Date Of Birth:
18 February 1932
Date Of Death:
13 April 2018
Place Of Birth:
Best Known As:
The director of 'Amadeus' and 'One Flew Over the Cuckoo's Nest'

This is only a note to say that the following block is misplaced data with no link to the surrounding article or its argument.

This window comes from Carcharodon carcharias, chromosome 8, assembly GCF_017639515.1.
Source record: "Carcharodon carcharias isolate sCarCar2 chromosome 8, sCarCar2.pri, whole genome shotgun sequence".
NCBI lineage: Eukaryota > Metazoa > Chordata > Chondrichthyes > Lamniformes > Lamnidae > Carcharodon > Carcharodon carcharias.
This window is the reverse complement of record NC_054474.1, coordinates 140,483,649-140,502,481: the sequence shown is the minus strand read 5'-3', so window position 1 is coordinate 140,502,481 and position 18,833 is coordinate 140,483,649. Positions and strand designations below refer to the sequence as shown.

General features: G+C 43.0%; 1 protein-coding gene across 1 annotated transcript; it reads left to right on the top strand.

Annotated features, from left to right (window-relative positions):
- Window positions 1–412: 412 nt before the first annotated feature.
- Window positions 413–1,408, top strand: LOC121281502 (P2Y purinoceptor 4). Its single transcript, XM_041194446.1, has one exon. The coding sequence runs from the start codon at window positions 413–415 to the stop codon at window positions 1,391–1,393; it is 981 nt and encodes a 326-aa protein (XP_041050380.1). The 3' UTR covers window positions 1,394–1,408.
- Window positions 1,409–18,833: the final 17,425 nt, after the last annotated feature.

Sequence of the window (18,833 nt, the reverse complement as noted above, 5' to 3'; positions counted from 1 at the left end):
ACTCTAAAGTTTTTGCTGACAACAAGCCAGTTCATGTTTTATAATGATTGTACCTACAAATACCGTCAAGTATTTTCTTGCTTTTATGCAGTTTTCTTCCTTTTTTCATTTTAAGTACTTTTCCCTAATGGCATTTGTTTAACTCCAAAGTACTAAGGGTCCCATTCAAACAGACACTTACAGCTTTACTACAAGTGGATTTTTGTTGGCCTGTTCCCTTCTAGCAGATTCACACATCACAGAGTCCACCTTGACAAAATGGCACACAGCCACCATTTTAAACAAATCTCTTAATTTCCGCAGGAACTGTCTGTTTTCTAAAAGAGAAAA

Born and raised in Czechoslovakia but enthralled with the United States, Milos Forman won Oscars for directing the movies One Flew Over the Cuckoo's Nest and Amadeus. Orphaned by the Nazis during World War II, he was raised and educated by the state in communist Czechoslovakia after the war. Interested in theater, Forman went to film school and studied scriptwriting, getting his professional start in 1957. He made short films and features under the watchful eye of Czechoslovakian officials, including The Firemen's Ball (1967), which was nominated for an Oscar as the best foreign language film. Forman moved to the U.S. to make his next movie, 1971's Taking Off, a critical hit but box office flop. He stayed in the U.S. thanks to money made from a TV commercial, and in 1974 actor/producer Michael Douglas hired him to direct the film version of Ken Kesey's novel One Flew Over the Cuckoo's Nest. The 1975 film won Oscars for best picture and best director, as well as Oscars for actors Jack Nicholson, Louise Fletcher and Brad Dourif. Forman became a naturalized U.S. citizen and continued to make movies in the U.S., including the film version of the musical Hair (1979). His 1981 film Ragtime was expensive and expansive and featured a return to the screen by James Cagney, but it was a box office failure. Forman's next film was 1984's Amadeus, a huge hit that earned 11 Oscar nominations and won him another award for directing. Despite costumer spectacles such as Amadeus and Valmont (1989), Milos Forman's films are mostly known for his approach to simple stories of people struggling within a microcosm of society. His other films include The People vs. Larry Flynt (1996, starring Woody Harrelson), The Man on the Moon (1999, starring Jim Carrey as Andy Kaufman) and Goya's Ghosts (2006). As an actor, Milos Forman appeared in Heartburn (1986, directed by Mike Nichols and written by Nora Ephron), New Year's Day (1989, by Henry Jaglom) and Keeping the Faith (2000, starring Edward Norton).
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